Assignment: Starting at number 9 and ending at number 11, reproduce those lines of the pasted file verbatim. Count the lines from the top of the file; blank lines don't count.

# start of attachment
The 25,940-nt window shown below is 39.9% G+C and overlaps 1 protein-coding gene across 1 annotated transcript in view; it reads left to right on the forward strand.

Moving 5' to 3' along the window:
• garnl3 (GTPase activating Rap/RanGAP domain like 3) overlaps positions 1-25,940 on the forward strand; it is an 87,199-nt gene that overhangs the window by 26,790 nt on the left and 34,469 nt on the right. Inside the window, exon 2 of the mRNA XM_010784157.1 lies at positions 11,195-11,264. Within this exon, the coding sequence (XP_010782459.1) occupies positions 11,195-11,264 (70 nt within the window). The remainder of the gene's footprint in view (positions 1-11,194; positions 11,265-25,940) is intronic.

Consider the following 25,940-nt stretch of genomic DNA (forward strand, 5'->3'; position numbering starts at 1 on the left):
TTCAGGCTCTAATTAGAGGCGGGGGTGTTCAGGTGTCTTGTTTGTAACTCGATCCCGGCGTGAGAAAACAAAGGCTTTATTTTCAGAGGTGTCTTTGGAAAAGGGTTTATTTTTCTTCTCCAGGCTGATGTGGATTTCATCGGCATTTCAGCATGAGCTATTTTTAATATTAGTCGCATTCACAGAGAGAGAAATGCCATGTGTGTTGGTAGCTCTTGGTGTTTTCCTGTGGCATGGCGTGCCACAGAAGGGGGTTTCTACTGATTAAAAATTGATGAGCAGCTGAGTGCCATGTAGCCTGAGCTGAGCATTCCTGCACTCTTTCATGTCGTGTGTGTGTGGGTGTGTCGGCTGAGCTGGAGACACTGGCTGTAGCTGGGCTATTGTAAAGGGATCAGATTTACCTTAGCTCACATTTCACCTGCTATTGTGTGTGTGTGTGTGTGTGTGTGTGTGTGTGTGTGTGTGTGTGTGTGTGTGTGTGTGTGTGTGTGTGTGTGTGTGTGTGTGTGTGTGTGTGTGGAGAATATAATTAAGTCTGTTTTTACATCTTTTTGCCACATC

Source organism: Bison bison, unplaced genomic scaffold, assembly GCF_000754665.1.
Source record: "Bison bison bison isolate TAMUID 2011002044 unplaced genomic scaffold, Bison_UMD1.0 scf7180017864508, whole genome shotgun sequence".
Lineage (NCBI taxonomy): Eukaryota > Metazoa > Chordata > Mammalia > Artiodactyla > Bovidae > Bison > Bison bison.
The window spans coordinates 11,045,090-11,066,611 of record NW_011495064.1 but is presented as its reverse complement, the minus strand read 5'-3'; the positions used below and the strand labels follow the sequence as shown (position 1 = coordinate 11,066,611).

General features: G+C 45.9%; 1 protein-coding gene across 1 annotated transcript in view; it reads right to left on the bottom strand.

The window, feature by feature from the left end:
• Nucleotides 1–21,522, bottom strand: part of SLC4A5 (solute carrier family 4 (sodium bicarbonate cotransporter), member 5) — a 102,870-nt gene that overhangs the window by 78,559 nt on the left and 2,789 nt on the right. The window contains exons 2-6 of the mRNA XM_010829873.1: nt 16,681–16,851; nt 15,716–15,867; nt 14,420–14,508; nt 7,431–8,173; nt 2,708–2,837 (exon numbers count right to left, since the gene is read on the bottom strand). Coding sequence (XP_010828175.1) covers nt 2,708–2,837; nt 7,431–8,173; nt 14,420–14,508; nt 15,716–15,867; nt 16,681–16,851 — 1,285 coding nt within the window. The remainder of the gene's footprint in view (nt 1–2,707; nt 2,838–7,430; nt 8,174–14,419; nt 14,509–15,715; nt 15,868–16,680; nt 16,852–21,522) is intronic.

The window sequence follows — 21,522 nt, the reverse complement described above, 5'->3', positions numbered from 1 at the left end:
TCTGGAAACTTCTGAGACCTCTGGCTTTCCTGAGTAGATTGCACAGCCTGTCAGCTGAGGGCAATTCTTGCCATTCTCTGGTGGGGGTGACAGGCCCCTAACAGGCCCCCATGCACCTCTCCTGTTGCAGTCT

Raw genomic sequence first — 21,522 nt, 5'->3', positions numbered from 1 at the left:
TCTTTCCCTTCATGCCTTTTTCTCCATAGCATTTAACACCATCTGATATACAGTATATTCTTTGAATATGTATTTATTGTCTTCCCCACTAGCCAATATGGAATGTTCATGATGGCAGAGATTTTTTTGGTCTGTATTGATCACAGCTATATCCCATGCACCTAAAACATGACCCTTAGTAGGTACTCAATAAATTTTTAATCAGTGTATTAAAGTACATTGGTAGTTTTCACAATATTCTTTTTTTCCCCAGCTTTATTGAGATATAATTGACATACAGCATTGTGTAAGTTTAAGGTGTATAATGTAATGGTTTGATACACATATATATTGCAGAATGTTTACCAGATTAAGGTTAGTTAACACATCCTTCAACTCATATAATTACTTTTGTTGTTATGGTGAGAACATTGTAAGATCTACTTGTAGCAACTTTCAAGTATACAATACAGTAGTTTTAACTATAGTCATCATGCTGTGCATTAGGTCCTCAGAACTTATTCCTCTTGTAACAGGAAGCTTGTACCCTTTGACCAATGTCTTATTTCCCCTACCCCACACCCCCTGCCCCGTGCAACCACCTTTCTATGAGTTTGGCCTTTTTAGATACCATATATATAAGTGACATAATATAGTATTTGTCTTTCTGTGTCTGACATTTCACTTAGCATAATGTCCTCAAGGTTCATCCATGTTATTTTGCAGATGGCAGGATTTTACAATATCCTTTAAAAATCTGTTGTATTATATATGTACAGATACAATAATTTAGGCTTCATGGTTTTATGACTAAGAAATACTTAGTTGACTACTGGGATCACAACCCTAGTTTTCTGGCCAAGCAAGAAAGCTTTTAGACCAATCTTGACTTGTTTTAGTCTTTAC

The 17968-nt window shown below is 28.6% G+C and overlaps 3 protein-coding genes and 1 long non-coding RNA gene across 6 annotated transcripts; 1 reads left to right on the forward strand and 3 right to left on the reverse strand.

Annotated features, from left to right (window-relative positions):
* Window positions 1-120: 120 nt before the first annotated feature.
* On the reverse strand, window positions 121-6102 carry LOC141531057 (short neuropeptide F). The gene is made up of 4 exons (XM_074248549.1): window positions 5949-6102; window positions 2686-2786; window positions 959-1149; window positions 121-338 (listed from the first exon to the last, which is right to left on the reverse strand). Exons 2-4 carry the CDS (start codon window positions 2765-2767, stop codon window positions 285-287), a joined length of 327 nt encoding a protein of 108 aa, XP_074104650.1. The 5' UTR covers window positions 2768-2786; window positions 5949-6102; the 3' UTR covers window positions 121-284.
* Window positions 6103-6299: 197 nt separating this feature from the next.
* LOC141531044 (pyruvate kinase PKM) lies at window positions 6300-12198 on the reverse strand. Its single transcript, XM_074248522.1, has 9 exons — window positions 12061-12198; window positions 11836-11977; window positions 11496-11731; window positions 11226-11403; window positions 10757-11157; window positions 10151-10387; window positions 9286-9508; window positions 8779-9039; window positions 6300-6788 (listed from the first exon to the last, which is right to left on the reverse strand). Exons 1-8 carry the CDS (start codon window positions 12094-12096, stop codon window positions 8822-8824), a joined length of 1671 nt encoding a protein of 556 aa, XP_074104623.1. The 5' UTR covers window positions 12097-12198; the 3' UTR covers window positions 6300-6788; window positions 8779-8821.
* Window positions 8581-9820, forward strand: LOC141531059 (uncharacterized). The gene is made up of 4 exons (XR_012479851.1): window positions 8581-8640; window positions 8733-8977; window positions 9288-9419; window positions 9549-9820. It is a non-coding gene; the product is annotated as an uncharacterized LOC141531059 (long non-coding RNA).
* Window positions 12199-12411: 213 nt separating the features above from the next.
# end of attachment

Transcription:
The window spans coordinates 11,045,090-11,066,611 of record NW_011495064.1 but is presented as its reverse complement, the minus strand read 5'-3'; the positions used below and the strand labels follow the sequence as shown (position 1 = coordinate 11,066,611).

General features: G+C 45.9%; 1 protein-coding gene across 1 annotated transcript in view; it reads right to left on the bottom strand.

The window, feature by feature from the left end: